HC Deb 13 April 1847 vol 91 cc751-3

On the Order of the Day being read for the Third Reading of the Fever (Ireland) Bill,


rose to make a few observations, but not for the purpose of opposing the progress of the Bill. There now prevailed in Ireland a low typhus, which generally carried off the parties suffering under it in the course of two or three days. But besides that, there was another fever of a very virulent character generated in the workhouses; and, he regretted to say, that these fevers now prevailed to a very alarming extent—to an extent such as made it incumbent on the Government to establish without delay an efficient system of medical superintendence throughout the whole of Ireland. There were now in Ireland 600 dispensaries—there were 150 fever hospitals; by the Bill at present, there would be established as many as 1,800 institutions for affording medical relief, and he thought that the people of that country ought not to be so heavily taxed as by the Bill it was proposed to tax them, without affording the benefit of competent medical inspection. The principle which he sought to induce was no novelty. Every Bill heretofore introduced by the Government and others upon this subject contained one most important feature—namely, the establishment of a competent medical board of inspection. The several commissions of inquiry—the Poor Law Commissioners—the late Government in the Medical Charities Bill, which they introduced—a Committee of this House—and, in the last Session, a Committee of the Lords, all strongly recommended such a board. At a large meeting of Irish Peers and Members, lately held, a strong opinion was expressed as to the necessity for a board of medical inspection; a resolution to that effect was adopted; and he (Mr. French) was deputed by the meeting to submit its views and resolutions to Her Majesty's Government—yet in the present Bill there was no such provision. There now existed, amongst all the medical incorporated bodies of Ireland a strong disposition to pull with the Government; and he (Mr. French) hoped that their wishes in favour of efficient inspection would be attended to on the present occasion.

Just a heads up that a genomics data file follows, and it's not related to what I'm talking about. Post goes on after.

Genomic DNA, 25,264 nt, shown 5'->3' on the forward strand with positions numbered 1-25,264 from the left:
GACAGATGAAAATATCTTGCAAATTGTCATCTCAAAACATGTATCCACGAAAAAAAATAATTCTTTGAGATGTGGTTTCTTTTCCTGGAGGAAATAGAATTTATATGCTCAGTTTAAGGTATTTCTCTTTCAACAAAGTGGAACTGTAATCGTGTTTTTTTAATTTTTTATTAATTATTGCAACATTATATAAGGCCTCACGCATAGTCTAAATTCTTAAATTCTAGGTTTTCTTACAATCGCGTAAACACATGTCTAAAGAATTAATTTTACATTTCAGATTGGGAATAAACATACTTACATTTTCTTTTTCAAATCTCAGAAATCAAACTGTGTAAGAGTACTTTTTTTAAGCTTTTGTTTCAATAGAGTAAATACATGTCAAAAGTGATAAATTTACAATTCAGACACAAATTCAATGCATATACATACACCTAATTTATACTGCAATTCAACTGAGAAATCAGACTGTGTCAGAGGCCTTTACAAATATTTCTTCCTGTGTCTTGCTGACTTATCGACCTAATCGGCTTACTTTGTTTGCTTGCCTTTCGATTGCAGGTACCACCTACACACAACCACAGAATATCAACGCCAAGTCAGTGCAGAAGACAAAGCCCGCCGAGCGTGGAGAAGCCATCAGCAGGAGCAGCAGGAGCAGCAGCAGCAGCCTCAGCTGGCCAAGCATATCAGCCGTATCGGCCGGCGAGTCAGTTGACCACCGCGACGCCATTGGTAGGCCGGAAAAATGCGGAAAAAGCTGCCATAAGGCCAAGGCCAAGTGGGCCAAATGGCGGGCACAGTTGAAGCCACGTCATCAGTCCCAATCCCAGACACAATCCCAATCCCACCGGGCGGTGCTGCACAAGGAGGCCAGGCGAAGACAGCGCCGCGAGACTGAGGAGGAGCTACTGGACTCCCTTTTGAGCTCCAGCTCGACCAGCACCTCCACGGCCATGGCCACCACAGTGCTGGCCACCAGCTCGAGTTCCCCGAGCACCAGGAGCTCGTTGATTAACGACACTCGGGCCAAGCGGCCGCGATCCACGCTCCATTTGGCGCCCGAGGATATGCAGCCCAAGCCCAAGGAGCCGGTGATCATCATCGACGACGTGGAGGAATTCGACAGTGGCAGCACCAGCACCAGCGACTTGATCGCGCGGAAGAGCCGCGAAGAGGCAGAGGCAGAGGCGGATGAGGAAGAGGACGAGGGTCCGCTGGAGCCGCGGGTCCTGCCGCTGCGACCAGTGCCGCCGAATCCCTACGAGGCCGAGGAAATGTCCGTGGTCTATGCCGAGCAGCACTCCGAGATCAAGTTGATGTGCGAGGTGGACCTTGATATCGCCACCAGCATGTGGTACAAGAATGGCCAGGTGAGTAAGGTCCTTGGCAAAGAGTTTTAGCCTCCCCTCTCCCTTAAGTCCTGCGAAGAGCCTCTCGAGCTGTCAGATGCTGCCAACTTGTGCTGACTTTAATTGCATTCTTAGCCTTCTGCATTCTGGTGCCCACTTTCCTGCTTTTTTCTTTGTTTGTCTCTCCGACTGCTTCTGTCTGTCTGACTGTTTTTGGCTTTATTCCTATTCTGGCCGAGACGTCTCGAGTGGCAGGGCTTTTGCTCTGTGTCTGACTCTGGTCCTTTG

was quite aware of the importance of the subject which had now been brought under the consideration of the House; he begged, however, to remind hon. Members that the Bill was one only of a temporary nature. But that, even so considered, it afforded the best means of checking the progress of fever. With regard to the subject of medical inspection, he was not then prepared to make any statement whatever. He was, however, most anxious to assure the House that the subject was under the consideration of the Government. It would be necessary for him to add one or two clauses to the Bill; it was only right that the Treasury should be entitled to some check over the expenditure; the appointments might be in the hands of those to whom they had been intrusted according to the original arrangement; but the Treasury ought to possess a check. It had been recommended, and care would be taken to insure it, that a separation of those who were affected with fever from those who were in health should be made. The Bill provided that relief should, as much as possible, be afforded to the patients at the dispensaries and in the hospitals; but he feared that strict rules on that point could not in every case be rigidly enforced, and therefore some discretionary power must be left.


, in reply to the observations of his right hon. Friend with reference to the Board of Health, must say that, as at present constituted, the Board of Health does not represent the profession in Ireland. "It is true that a man of the highest eminence (Sir Philip Crampton) is at its head; but it is equally true that those men whose distinguished professional career have added lustre to the high character, throughout Europe, of the Irish College of Surgeons and Physicians, have been left off this board. So long as such a system of exclusion is continued, it is impossible to expect that the Board of Health can obtain the confidence either of the profession or of the public." He should not, however, offer any objection to the bringing up of the clauses, although it appeared to him that they were totally unnecessary, as the cases referred to by his right hon. Friend were amply provided for by the 7th Clause.

The additional clauses were then brought up and agreed to, and the Bill read a third time and passed.

House adjourned at a quarter before Seven o'clock.